More About Kichwa
While police massacre indigenous protesters and citizens, the Government of Rafael Correa dances in the Presidential plazaAugust 19, 2015
The People of the Zenith, Sarayaku, once again are present in solidarity with the call from distinct social sectors, the country's indigenous communities and social movements to defend human dignity, nature and biodiversity against the devastating threat of oil exploitation in our lands.
Indigenous groups from across Ecuador rose up last week in a General Strike to challenge proposed Constitutional amendments curtailing indigenous rights and allowing President Correa to stay in power indefinitely; the water law; expansion of the mining and fossil fuel concessions; and the government's opposition to bilingual education, among many other concerns.
This struggle is very clear as we feel the same deception and frustration of seeing the incompetence of our government to exercise its entrusted role. In other words, their responsibility to lead and serve the Ecuadorian people.
Yesterday, thousands of indigenous people marched to Quito and began a national strike against proposed constitutional amendments that would curtail indigenous rights and allow President Rafael Correa to stay in power indefinitely.
Major roadways across Ecuador were closed yesterday as indigenous groups joined by labor, campesino, and civil society organizations began a national strike against proposed constitutional amendments that would curtail indigenous rights and allow President Rafael Correa to stay in power indefinitely.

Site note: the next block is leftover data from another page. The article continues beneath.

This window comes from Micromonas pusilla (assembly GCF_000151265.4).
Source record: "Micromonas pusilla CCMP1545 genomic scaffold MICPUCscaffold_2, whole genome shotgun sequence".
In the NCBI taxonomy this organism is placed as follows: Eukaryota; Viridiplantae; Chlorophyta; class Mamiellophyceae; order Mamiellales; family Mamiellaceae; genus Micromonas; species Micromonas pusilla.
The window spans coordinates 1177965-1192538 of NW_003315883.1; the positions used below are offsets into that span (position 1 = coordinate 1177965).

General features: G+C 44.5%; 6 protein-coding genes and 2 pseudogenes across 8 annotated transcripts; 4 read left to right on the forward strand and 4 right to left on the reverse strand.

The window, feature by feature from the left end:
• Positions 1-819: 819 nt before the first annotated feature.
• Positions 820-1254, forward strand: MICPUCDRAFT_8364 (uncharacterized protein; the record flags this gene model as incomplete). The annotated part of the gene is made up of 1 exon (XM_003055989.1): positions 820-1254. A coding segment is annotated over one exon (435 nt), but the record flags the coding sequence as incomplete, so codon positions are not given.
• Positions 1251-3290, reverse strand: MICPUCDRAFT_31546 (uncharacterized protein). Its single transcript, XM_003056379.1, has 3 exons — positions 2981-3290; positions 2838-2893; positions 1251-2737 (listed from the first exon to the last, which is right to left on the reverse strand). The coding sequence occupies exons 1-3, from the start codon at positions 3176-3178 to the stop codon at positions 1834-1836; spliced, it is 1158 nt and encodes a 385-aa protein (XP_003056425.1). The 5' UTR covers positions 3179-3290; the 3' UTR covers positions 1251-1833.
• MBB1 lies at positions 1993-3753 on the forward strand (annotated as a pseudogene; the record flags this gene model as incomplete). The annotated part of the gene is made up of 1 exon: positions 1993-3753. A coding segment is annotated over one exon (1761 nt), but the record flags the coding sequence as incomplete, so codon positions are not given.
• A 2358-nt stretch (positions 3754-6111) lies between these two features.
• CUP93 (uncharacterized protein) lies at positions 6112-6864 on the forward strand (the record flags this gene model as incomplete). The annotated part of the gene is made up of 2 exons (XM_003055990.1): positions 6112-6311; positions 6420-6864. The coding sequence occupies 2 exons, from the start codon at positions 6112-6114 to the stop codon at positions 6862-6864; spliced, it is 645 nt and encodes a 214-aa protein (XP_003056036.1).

Ecuador's Indigenous movements have launched an uprising to challenge the government's opposition to bilingual education and its support for an extractive-based economy.
We are deeply appreciative for the honor of collaborating with indigenous peoples, organizations, and activists, from around the Amazon rainforest and elsewhere. It is extraordinary to find common cause in high-stakes human dramas that, we believe, will help shape the future of the entire planet.
Government spies may have illegally targeted political and environmental opponents to president Rafael Correa’s plan to extract oil in Yasuni national parkAugust 3, 2015The Guardian
Ecuadorian spies may have broken the law by obtaining personal information on MPs, environmentalists, indigenous groups, human rights activists, academics and political opponents of president Rafael Correa who opposed the exploitation of oil from an Amazonian wilderness, according to leaked papers.
"I've seen a publicity campaign saying that Pluspetrol is working hand-in-hand with the communities, that they protect the environment, our health, our children. It makes me ashamed for them to see this advertising they aren't living up to. They don't care. What's more, they won't admit all the bad things they have done. The people who don't live here might believe the campaign, but the people from the communities don't believe it because they live here."
The country has invested billions in Ecuador and elsewhere, using its economic clout to win diplomatic allies and secure natural resources around the world.July 24, 2015New York Times
El Chaco, Ecuador – Where the Andean foothills dip into the Amazon jungle, nearly 1,000 Chinese engineers and workers have been pouring concrete for a dam and a 15-mile underground tunnel. The $2.2 billion project will feed river water to eight giant Chinese turbines designed to produce enough electricity to light more than a third of Ecuador.